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VIETATO AI MINORI DI 18 ANNI

Jumbo

Rock Progressivo Italiano


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Jumbo Vietato ai Minori di 18 Anni  album cover
4.07 | 111 ratings | 17 reviews | 33% 5 stars

Excellent addition to any
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Studio Album, released in 1973

Songs / Tracks Listing

1. Specchio (7:23)
2. Come Vorrei Essere Uguale A Te (5:43)
3. Il Ritorno Del Signor K (2:03)
4. Via Larga (6:59)
5. Gil (7:12)
6. Vangelo? (5:41)
7. 40 Gradi (6:41)
8. No! (2:21)

Total Time: 44:02

Lyrics

Search JUMBO Vietato ai Minori di 18 Anni lyrics

Music tabs (tablatures)

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Line-up / Musicians

- Alvaro Fella / vocals, acoustic guitar, electric piano, organ, sax
- Tullio Granatello / drums, tympani
- Samuel Conte / keyboards
- Pupo Bianchini / electric & acoustic guitars
- Dario Guidotti / flute, harmonica, acoustic guitar, sixtro, vocals
- Aldo Gargano / bass, mellotron, bells, sixtro

Guest musicians:
- Franco Battiato / VCS3 synthesizer
- Lino "Capra" Vaccina / tabla, percussions
- Angelo Vaggi / Moog synthesizer
- Fats Gallo / slide guitar

Releases information

POLYGRAM cat.#: 8464622

Thanks to ProgLucky for the addition
and to Cesar Inca for the last updates
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  • Specchio Vietato ai Minori di 18 Anni , 1973

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JUMBO Vietato ai Minori di 18 Anni ratings distribution


4.07
(111 ratings)
Essential: a masterpiece of progressive rock music(33%)
33%
Excellent addition to any prog rock music collection(40%)
40%
Good, but non-essential (21%)
21%
Collectors/fans only (5%)
5%
Poor. Only for completionists (2%)
2%

JUMBO Vietato ai Minori di 18 Anni reviews


Showing all collaborators reviews and last reviews preview | Show all reviews/ratings

Collaborators/Experts Reviews

Review by loserboy
PROG REVIEWER
5 stars For those who like a their prog a little on the Bluesy side then JUMBO will be just the treat you have been needing. JUMBO delivers complex classic Bluesy prog in a very non-traditional Italian style. This release is in my opinion the best jumbo output although I love their earlier albums too... "Vietato..." offers great guitar work, lots of keyboards (including a mellotron), nice and complex drumming with loads of acoustic guitar. Vocals are raw and a little harsh until you get used to them... Alvaro Fella (JUMBO) has a very rough voice not unlike Joe Cocker in many ways (I only mention this as it may turn some of you softies out there off!). "Vietato..." moves in and out of many great mood swings and has a more progressive rock fit than their earlier work. This is one of those albums that after repeated listens get you quite warmed-up-to as you begin appreciating its brilliance. This album also carfully injects Acid sax solo which seems to work to perfection with the guitar ripping solos.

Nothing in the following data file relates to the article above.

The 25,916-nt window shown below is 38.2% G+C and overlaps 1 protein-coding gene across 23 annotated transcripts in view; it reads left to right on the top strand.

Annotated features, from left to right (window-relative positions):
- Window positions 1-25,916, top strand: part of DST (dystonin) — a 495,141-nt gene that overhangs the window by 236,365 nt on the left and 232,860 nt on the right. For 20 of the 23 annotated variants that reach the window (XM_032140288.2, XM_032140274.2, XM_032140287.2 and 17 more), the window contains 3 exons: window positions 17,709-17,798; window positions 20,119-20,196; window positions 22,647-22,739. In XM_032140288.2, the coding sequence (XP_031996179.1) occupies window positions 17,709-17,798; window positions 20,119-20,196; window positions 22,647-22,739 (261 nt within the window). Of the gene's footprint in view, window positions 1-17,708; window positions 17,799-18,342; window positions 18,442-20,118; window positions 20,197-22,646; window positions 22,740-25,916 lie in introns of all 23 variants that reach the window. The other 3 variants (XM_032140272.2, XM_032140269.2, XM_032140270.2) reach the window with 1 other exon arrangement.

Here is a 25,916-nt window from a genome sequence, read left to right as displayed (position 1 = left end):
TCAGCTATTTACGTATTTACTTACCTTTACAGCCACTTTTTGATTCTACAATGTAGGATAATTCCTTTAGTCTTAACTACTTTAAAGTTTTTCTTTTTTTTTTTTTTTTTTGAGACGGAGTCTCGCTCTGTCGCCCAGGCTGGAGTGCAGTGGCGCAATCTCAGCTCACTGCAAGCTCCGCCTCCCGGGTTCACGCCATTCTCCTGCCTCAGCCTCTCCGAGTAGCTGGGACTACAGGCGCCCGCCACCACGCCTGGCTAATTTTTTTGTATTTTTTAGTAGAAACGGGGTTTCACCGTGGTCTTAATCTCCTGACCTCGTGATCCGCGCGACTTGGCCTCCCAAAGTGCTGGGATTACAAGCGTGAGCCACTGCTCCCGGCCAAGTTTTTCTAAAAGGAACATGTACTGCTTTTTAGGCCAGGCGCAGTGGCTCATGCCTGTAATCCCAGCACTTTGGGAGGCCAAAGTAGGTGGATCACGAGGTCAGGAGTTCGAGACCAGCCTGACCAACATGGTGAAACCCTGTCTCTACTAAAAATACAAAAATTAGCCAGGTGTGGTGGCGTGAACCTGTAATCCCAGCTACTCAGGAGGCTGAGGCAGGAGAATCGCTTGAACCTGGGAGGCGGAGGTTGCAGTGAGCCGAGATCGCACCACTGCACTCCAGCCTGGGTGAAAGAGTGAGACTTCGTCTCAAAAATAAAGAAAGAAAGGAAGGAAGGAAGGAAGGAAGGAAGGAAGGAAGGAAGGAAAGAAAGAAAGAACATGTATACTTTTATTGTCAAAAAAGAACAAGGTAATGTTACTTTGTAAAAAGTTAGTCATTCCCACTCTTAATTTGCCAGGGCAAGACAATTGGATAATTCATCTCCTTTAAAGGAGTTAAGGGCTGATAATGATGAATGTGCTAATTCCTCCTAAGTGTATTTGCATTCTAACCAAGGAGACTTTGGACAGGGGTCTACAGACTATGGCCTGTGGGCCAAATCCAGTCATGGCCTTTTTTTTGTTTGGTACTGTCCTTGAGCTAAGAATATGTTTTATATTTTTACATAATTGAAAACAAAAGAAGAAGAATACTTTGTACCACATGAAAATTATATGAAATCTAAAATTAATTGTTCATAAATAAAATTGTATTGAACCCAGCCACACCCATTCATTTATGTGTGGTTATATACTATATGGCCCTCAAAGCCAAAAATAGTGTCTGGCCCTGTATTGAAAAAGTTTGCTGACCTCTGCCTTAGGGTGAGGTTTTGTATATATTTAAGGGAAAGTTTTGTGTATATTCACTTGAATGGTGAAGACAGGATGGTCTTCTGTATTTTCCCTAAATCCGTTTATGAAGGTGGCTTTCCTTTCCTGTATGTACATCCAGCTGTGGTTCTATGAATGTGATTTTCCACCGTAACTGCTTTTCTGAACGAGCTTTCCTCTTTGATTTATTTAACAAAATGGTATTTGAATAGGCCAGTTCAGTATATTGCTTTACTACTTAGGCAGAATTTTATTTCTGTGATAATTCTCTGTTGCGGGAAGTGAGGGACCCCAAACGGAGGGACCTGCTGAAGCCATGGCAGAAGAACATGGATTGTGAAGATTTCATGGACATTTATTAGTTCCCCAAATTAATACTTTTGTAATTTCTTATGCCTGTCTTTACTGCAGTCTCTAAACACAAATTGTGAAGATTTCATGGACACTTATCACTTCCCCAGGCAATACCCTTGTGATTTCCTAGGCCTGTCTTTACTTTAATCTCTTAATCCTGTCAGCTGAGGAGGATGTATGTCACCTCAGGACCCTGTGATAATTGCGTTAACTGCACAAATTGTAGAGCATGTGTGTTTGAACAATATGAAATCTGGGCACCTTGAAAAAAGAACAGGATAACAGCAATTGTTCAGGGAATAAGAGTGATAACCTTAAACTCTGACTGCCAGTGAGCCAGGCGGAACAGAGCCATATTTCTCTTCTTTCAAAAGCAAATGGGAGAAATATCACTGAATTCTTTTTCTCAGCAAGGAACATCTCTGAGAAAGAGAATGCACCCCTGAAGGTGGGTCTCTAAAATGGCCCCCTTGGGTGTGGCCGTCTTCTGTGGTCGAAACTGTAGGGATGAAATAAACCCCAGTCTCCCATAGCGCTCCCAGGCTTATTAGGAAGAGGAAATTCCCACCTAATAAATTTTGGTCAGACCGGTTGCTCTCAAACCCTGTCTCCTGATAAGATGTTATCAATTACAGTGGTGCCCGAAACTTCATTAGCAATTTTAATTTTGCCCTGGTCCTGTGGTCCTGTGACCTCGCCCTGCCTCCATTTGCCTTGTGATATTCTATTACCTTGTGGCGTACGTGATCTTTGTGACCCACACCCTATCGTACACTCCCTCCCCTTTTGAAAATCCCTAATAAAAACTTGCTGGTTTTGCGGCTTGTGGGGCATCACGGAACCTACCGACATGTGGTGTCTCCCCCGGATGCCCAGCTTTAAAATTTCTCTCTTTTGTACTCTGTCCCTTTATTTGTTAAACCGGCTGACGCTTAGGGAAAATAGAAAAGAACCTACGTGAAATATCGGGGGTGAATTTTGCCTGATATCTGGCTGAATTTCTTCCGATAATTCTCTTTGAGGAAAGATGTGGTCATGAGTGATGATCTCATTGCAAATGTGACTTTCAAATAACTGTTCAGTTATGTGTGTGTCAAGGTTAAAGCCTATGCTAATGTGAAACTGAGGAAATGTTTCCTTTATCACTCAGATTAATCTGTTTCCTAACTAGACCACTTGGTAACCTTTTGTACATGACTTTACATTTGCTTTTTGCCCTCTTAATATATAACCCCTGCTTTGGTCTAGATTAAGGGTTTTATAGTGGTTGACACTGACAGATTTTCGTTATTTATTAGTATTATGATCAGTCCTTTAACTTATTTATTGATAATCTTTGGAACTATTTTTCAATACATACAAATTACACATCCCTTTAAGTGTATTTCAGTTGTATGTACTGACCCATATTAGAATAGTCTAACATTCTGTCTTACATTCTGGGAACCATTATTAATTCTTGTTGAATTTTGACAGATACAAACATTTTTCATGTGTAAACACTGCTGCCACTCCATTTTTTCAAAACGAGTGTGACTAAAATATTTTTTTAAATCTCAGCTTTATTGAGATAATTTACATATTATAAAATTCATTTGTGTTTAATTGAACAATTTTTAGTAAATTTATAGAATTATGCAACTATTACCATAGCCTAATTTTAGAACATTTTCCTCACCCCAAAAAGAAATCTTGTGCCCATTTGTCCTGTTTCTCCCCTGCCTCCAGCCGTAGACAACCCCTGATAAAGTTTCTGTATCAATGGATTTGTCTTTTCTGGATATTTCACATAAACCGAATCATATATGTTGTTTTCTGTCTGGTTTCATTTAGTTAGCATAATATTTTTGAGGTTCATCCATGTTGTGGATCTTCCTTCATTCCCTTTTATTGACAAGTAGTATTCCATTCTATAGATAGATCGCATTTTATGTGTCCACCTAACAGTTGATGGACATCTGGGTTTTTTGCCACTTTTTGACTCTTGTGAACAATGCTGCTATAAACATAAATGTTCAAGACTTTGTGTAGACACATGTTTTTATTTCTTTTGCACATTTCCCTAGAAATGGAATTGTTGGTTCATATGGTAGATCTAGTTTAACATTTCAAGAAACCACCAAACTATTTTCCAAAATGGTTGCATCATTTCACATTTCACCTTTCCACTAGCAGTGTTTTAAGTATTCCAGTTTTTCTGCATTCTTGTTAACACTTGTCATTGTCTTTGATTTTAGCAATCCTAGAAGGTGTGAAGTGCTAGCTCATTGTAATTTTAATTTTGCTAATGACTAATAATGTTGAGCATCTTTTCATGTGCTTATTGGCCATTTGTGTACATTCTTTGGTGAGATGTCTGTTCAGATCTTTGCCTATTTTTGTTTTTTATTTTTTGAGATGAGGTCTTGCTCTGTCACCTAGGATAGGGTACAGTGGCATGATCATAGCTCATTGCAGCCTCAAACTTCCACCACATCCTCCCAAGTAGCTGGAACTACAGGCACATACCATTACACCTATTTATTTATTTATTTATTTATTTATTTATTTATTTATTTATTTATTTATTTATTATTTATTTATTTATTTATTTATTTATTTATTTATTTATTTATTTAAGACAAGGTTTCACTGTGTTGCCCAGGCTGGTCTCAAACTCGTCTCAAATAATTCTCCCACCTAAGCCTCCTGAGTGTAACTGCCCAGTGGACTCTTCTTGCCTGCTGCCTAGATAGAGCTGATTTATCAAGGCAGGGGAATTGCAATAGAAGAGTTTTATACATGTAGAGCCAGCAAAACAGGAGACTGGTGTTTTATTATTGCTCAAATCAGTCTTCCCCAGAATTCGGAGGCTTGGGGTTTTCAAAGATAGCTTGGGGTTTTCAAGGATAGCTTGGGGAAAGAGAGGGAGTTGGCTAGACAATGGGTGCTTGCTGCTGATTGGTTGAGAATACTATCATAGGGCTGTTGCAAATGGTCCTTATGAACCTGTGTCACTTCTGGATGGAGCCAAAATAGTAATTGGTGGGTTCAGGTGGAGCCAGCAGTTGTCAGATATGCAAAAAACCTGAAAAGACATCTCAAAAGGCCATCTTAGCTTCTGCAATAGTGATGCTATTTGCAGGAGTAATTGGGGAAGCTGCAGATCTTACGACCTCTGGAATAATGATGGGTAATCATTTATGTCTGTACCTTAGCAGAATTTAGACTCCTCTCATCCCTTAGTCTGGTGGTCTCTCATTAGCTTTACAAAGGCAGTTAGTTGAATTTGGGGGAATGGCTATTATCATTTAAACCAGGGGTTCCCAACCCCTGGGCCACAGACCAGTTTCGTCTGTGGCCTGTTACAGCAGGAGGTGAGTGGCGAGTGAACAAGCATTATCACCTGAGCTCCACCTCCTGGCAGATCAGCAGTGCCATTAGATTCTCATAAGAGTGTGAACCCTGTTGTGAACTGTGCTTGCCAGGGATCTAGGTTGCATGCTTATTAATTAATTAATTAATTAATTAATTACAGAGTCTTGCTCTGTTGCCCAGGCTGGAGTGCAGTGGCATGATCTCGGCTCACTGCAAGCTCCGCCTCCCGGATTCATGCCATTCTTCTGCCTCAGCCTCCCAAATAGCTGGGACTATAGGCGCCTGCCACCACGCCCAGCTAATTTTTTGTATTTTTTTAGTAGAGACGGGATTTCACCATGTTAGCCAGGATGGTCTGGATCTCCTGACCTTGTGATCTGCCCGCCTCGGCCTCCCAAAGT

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Send comments to loserboy (BETA) | Report this review (#25134) | Review Permalink
Posted Saturday, March 20, 2004

Review by Proghead
PROG REVIEWER
5 stars JUMBO was one of the great, but little known Italian prog rock bands, in which they released three albums, and a couple of singles in 1970 before they ever had any albums out. JUMBO was actually the name given to singer Alvaro Fella, but was then given as the entire band's name after their first album. "Vietato ai Minori..." is their third album and is usually regarded as their best. It's quite a varied album, so accusing this album of being homogenized is something no one would be doing. Lots of instruments are used as well (guitar, drums, bass, flute, synthesizers, Mellotron, Hammond organ, reed organ).

The album starts with "Specchio". Right away you hear Alvaro Fella's voice, which is quite a bit shocking because he has one of the most harsh voices in Italian prog I've heard. Just needs getting a little used to. This piece goes through several changes and meter changes, with an intense guitar piece that's as intense as IL BALLETTO DI BRONZO's "YS", before it mellows out with violin, then the beggining part starts again. "Come Vorrei Essere Uguale A Te" starts off rather silly, in an Italian manner, then mellow guitar and harmonica comes in sounding like it came off CROSBY, STILLS, NASH & YOUNG's "Déjà Vu", before Fella's voice kicks in. Then there's the intense horn-driven part of the song. After that, it mellows out, with some quasi-honky tonk piano and acoustic guitar. I like how this pieces speeds up (because of slowing down the tape while recording). "Il Ritorno del Signor K", apparently a sequel to a piece found on their previous album, DNA (which I hadn't heard yet), has more of that GENTLE GIANT-like quirkiness. "Gil" is one of the more experimental pieces on this album. It's a rather unstructured piece, with Franco Battiato (who had quite a distinguished solo career in both Italian pop and experimental electronic) guesting on VCS-3 synthesizer.